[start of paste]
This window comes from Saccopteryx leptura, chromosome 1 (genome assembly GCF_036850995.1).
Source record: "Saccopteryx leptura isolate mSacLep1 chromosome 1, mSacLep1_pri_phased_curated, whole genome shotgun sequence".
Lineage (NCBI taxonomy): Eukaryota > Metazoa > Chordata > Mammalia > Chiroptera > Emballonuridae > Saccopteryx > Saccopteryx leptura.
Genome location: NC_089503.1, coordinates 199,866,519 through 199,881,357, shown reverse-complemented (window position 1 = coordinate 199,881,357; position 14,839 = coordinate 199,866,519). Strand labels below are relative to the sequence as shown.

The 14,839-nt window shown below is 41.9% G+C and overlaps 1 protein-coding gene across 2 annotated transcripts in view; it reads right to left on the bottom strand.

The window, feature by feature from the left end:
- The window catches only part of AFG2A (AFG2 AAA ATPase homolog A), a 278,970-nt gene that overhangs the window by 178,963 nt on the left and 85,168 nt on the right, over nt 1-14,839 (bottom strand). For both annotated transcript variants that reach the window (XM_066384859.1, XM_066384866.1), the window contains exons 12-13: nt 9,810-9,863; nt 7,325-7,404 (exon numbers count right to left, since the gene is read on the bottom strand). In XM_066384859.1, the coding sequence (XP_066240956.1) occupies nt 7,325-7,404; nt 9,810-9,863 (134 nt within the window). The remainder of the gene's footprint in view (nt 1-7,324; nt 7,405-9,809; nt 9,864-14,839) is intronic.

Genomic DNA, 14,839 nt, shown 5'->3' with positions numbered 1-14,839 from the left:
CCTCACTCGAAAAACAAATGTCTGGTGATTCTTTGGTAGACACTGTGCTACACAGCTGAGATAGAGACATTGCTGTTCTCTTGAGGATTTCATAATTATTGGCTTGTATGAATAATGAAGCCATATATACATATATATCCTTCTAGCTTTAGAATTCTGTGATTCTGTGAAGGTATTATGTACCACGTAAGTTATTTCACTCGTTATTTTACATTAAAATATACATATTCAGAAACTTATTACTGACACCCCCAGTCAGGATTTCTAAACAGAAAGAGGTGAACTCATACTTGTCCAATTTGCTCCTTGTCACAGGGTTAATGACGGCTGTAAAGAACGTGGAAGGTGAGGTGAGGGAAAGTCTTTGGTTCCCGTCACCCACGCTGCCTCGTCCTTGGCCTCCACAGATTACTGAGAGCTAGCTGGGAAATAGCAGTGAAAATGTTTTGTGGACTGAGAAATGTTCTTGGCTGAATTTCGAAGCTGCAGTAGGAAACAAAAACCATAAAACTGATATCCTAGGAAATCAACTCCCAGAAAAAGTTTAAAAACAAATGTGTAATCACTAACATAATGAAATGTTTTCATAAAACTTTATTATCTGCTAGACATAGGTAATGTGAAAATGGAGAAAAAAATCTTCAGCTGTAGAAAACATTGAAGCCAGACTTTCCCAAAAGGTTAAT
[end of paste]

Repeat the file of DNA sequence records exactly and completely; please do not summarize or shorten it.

This window comes from Saccopteryx leptura, chromosome 1 (genome assembly GCF_036850995.1).
Source record: "Saccopteryx leptura isolate mSacLep1 chromosome 1, mSacLep1_pri_phased_curated, whole genome shotgun sequence".
Lineage (NCBI taxonomy): Eukaryota > Metazoa > Chordata > Mammalia > Chiroptera > Emballonuridae > Saccopteryx > Saccopteryx leptura.
Genome location: NC_089503.1, coordinates 199,866,519 through 199,881,357, shown reverse-complemented (window position 1 = coordinate 199,881,357; position 14,839 = coordinate 199,866,519). Strand labels below are relative to the sequence as shown.

The 14,839-nt window shown below is 41.9% G+C and overlaps 1 protein-coding gene across 2 annotated transcripts in view; it reads right to left on the bottom strand.

The window, feature by feature from the left end:
- The window catches only part of AFG2A (AFG2 AAA ATPase homolog A), a 278,970-nt gene that overhangs the window by 178,963 nt on the left and 85,168 nt on the right, over nt 1-14,839 (bottom strand). For both annotated transcript variants that reach the window (XM_066384859.1, XM_066384866.1), the window contains exons 12-13: nt 9,810-9,863; nt 7,325-7,404 (exon numbers count right to left, since the gene is read on the bottom strand). In XM_066384859.1, the coding sequence (XP_066240956.1) occupies nt 7,325-7,404; nt 9,810-9,863 (134 nt within the window). The remainder of the gene's footprint in view (nt 1-7,324; nt 7,405-9,809; nt 9,864-14,839) is intronic.

Genomic DNA, 14,839 nt, shown 5'->3' with positions numbered 1-14,839 from the left:
CCTCACTCGAAAAACAAATGTCTGGTGATTCTTTGGTAGACACTGTGCTACACAGCTGAGATAGAGACATTGCTGTTCTCTTGAGGATTTCATAATTATTGGCTTGTATGAATAATGAAGCCATATATACATATATATCCTTCTAGCTTTAGAATTCTGTGATTCTGTGAAGGTATTATGTACCACGTAAGTTATTTCACTCGTTATTTTACATTAAAATATACATATTCAGAAACTTATTACTGACACCCCCAGTCAGGATTTCTAAACAGAAAGAGGTGAACTCATACTTGTCCAATTTGCTCCTTGTCACAGGGTTAATGACGGCTGTAAAGAACGTGGAAGGTGAGGTGAGGGAAAGTCTTTGGTTCCCGTCACCCACGCTGCCTCGTCCTTGGCCTCCACAGATTACTGAGAGCTAGCTGGGAAATAGCAGTGAAAATGTTTTGTGGACTGAGAAATGTTCTTGGCTGAATTTCGAAGCTGCAGTAGGAAACAAAAACCATAAAACTGATATCCTAGGAAATCAACTCCCAGAAAAAGTTTAAAAACAAATGTGTAATCACTAACATAATGAAATGTTTTCATAAAACTTTATTATCTGCTAGACATAGGTAATGTGAAAATGGAGAAAAAAATCTTCAGCTGTAGAAAACATTGAAGCCAGACTTTCCCAAAAGGTTAAT